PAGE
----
Big Bash's vulnerability comes under scrutiny
CHLOE SALTAU AND ANDREW WU
Cricket Australia will ramp up surveillance of the Big Bash League and commission an independent review of its integrity systems.
The CA chief executive, James Sutherland, said the most alarming aspect of the Australian Crime Commission report released on Thursday was the nexus between drug use and corruption in Australian professional sport.
But Sutherland said he had no evidence of performance-enhancing drugs, links to organised crime or match fixing in Australian cricket, which has its own anti-corruption unit. He is ''as confident as we can be'' in the integrity of the BBL.
Still, senior cricket figures recognise that the emerging Twenty20 competition is vulnerable to corrupt activity because the games are televised live on the subcontinent, where there is a vast and unregulated illegal betting industry.
Gerard Daffy from Tattsbet estimated that punters in Australia gambled between $2 million and $5 million on each BBL game (depending on the timeslot and the state of the match, given more than 50 per cent of betting is done once the game is in progress). He estimated an increase of between 25 and 33 per cent in bets on this summer's BBL compared with last season.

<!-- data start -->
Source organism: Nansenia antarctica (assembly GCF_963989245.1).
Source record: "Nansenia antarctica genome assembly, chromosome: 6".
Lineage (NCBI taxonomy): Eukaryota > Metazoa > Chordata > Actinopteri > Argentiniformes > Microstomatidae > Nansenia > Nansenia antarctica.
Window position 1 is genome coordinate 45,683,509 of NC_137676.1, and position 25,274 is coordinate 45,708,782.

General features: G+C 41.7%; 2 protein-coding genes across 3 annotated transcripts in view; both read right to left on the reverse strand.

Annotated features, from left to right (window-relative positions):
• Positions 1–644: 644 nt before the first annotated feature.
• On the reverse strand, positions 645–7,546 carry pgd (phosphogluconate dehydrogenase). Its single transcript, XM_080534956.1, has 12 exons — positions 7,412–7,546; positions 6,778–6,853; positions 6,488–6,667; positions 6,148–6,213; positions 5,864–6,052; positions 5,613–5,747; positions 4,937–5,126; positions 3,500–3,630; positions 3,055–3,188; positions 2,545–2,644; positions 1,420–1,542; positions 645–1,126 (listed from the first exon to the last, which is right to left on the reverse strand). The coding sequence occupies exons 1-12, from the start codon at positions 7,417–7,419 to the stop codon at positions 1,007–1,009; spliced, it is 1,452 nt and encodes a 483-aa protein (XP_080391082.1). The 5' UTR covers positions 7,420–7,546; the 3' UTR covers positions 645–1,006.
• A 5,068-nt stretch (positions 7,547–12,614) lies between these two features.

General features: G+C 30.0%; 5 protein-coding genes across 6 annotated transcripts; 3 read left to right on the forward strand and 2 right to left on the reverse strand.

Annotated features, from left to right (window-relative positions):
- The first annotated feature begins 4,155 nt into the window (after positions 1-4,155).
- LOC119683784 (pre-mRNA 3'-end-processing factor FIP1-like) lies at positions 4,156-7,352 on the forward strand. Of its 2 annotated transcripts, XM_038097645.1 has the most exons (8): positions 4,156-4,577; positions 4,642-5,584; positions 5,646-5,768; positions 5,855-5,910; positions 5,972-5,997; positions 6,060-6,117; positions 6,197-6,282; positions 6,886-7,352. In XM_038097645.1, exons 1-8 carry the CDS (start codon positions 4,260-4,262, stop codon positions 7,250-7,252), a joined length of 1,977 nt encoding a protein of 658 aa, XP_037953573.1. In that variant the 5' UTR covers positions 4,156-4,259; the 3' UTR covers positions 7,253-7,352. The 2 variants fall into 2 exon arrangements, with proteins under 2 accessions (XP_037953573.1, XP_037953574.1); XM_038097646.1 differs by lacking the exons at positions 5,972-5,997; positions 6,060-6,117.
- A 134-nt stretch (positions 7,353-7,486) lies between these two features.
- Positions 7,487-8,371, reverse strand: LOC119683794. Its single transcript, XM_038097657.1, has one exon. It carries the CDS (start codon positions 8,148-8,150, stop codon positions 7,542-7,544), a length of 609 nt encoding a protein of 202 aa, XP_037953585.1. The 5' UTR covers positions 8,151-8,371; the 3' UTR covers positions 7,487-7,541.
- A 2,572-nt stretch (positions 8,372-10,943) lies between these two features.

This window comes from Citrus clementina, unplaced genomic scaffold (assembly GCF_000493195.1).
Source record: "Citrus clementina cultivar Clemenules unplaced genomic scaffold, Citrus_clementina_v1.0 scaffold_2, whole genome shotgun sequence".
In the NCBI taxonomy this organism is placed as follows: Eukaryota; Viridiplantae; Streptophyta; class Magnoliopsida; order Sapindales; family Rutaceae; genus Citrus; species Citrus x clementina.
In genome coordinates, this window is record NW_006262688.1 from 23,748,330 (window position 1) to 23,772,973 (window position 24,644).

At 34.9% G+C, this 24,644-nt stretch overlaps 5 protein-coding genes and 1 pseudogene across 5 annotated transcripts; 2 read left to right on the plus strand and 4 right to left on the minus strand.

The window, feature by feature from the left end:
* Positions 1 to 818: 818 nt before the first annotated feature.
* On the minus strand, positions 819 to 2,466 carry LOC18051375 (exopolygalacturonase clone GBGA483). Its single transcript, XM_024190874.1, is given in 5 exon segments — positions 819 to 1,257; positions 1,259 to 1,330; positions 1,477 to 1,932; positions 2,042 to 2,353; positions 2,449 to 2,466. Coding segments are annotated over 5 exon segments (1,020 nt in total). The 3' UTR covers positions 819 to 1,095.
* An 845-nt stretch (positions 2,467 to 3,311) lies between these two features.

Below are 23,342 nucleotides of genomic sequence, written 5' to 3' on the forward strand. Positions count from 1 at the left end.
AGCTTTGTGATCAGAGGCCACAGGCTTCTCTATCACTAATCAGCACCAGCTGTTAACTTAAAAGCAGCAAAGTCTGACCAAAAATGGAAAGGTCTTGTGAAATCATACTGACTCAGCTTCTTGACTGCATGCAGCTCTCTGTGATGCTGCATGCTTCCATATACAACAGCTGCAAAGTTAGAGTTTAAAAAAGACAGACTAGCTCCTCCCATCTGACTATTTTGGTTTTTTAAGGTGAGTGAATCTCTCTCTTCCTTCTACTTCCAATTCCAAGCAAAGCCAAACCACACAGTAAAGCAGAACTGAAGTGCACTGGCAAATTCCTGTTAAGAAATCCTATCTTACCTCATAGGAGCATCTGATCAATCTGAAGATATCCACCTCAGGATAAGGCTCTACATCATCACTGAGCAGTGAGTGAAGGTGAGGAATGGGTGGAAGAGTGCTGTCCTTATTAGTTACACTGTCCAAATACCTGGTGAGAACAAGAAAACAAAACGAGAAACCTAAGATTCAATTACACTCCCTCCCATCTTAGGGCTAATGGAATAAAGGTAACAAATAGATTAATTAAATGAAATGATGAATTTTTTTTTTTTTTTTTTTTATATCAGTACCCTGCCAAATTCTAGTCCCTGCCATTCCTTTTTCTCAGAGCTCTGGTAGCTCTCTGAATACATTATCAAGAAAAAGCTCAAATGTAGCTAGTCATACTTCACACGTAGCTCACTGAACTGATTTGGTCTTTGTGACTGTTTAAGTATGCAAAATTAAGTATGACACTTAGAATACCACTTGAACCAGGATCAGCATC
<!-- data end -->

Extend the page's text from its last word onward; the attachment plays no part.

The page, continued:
One overseas player did not return to the BBL this summer amid suspicion from many other players.
However, CA does not have information suggesting any manipulation of BBL games and all players, including overseas imports, complete anti-corruption education before they are allowed to play.
''We're as confident as we can be in that regard,'' Sutherland said. ''We have our own integrity unit that has surveillance activities over all of the Big Bash League matches. That's networked through to the ICC [International Cricket Council], who has its own anti-corruption unit and we work very closely with them, with information not just about the Australian betting market but the global betting market.
''Of course this report heightens our awareness of risk and we will only be taking a step up, in terms of the support around our integrity unit, to protect the Big Bash and all other cricket matches played in Australia.''
CA is not aware of peptides being used by Australian cricketers, and fast bowler Peter Siddle said the only supplements made available to players were basic vitamins, which were not injected.
''It's just all the general multivitamins and general stuff for health and well-being,'' he said.
CA plans to enlist a high-profile figure from outside the game to lead the integrity review. ''We'll be immediately looking to review what we have in place and how that is going to interrelate with plans at government level,'' said Sutherland, who also leads the Coalition of Major Professional Sports.
''The one thing that comes through clearest to me [in the ACC report] is that there are potential connections here ... between performance-enhancing drugs and/or illicit drugs and/or corrupt activities around fixing of matches, and we need to look at those not just in isolation but as a whole to protect our sport and sport in general.''
A former Australian player said he would be ''absolutely flabbergasted'' if matches in Australia were fixed. ''I have absolute confidence there's nothing dodgy in Australian cricket,'' he said. ''There's not a chance in hell you could get a game fixed in Australia.''
He said salaries were too high for a player to risk engaging in corruption.
- The Age
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